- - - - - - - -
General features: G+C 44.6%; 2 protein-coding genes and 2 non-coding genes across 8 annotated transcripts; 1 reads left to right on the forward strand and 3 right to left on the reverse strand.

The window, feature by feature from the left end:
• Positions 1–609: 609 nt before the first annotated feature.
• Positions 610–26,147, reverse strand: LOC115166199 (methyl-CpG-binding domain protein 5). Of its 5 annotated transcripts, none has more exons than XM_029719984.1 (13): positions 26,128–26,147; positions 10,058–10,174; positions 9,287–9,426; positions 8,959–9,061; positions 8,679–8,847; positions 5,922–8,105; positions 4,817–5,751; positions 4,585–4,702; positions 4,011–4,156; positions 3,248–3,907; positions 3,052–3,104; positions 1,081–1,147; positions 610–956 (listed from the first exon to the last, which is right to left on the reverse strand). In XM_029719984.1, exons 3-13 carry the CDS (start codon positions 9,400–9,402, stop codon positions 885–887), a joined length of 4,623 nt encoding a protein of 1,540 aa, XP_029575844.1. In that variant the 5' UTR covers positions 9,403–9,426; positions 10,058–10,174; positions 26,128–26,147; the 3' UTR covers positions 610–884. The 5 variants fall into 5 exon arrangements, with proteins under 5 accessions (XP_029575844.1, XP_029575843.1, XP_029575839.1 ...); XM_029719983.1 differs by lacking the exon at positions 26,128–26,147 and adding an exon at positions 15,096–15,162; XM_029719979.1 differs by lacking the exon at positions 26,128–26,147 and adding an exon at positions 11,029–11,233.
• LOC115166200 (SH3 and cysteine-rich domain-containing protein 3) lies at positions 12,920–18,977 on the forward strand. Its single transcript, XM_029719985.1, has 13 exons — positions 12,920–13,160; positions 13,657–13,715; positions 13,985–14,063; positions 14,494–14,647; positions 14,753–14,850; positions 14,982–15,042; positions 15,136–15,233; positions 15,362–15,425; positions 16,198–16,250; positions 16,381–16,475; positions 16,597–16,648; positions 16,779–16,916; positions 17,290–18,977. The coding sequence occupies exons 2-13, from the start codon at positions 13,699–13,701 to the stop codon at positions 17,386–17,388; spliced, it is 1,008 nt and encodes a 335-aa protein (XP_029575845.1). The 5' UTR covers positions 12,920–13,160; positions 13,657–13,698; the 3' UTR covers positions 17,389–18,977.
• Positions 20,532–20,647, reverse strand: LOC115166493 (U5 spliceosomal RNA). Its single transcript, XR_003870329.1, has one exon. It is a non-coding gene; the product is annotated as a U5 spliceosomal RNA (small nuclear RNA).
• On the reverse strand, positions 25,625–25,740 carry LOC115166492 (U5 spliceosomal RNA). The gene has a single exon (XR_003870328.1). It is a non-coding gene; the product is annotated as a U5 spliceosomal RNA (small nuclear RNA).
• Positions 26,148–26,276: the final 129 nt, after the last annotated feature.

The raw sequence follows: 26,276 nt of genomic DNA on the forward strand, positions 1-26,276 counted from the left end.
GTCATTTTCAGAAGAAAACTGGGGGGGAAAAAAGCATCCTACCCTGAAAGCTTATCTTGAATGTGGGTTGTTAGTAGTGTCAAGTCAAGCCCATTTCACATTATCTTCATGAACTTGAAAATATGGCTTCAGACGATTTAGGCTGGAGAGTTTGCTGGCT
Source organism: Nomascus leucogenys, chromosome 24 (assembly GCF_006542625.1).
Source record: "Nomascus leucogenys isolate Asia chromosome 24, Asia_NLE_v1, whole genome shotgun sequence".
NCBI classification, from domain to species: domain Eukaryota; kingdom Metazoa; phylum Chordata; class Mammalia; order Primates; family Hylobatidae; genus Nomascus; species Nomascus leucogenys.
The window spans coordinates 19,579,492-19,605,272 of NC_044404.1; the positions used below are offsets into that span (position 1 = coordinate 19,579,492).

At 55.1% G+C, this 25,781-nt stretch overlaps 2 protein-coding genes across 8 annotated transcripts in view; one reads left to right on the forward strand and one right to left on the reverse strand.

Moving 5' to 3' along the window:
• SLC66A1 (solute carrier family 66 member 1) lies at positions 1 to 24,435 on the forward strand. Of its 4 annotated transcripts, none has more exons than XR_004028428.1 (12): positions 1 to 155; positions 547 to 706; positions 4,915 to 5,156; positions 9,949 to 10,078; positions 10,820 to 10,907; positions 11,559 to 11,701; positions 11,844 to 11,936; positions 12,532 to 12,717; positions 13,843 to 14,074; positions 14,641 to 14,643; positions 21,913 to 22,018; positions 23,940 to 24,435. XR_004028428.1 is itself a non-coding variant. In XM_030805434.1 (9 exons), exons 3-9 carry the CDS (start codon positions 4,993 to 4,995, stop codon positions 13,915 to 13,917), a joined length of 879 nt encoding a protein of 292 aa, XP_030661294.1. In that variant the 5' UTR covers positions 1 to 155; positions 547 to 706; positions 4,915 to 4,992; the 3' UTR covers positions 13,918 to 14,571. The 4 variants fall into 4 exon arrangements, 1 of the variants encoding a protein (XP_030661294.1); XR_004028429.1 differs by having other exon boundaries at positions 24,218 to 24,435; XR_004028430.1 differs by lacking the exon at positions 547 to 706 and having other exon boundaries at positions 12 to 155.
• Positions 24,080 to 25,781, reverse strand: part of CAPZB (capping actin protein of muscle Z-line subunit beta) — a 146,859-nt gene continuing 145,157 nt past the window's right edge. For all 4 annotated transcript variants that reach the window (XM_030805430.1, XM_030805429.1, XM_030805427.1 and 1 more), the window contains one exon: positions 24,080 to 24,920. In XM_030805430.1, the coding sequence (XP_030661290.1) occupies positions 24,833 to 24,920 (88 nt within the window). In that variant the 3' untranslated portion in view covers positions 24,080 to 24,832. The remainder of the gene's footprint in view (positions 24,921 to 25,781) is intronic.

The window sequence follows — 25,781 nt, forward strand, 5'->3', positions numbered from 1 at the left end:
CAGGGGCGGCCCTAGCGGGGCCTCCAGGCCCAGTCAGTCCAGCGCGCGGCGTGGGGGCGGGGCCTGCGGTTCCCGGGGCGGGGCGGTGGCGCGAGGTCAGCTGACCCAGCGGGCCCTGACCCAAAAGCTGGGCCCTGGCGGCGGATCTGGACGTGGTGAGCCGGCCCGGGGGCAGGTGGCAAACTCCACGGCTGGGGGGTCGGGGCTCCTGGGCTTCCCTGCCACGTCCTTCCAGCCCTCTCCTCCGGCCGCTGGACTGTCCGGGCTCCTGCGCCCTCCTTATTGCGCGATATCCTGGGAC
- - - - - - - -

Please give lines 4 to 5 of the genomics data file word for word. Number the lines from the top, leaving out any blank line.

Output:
• Positions 610–26,147, reverse strand: LOC115166199 (methyl-CpG-binding domain protein 5). Of its 5 annotated transcripts, none has more exons than XM_029719984.1 (13): positions 26,128–26,147; positions 10,058–10,174; positions 9,287–9,426; positions 8,959–9,061; positions 8,679–8,847; positions 5,922–8,105; positions 4,817–5,751; positions 4,585–4,702; positions 4,011–4,156; positions 3,248–3,907; positions 3,052–3,104; positions 1,081–1,147; positions 610–956 (listed from the first exon to the last, which is right to left on the reverse strand). In XM_029719984.1, exons 3-13 carry the CDS (start codon positions 9,400–9,402, stop codon positions 885–887), a joined length of 4,623 nt encoding a protein of 1,540 aa, XP_029575844.1. In that variant the 5' UTR covers positions 9,403–9,426; positions 10,058–10,174; positions 26,128–26,147; the 3' UTR covers positions 610–884. The 5 variants fall into 5 exon arrangements, with proteins under 5 accessions (XP_029575844.1, XP_029575843.1, XP_029575839.1 ...); XM_029719983.1 differs by lacking the exon at positions 26,128–26,147 and adding an exon at positions 15,096–15,162; XM_029719979.1 differs by lacking the exon at positions 26,128–26,147 and adding an exon at positions 11,029–11,233.
• LOC115166200 (SH3 and cysteine-rich domain-containing protein 3) lies at positions 12,920–18,977 on the forward strand. Its single transcript, XM_029719985.1, has 13 exons — positions 12,920–13,160; positions 13,657–13,715; positions 13,985–14,063; positions 14,494–14,647; positions 14,753–14,850; positions 14,982–15,042; positions 15,136–15,233; positions 15,362–15,425; positions 16,198–16,250; positions 16,381–16,475; positions 16,597–16,648; positions 16,779–16,916; positions 17,290–18,977. The coding sequence occupies exons 2-13, from the start codon at positions 13,699–13,701 to the stop codon at positions 17,386–17,388; spliced, it is 1,008 nt and encodes a 335-aa protein (XP_029575845.1). The 5' UTR covers positions 12,920–13,160; positions 13,657–13,698; the 3' UTR covers positions 17,389–18,977.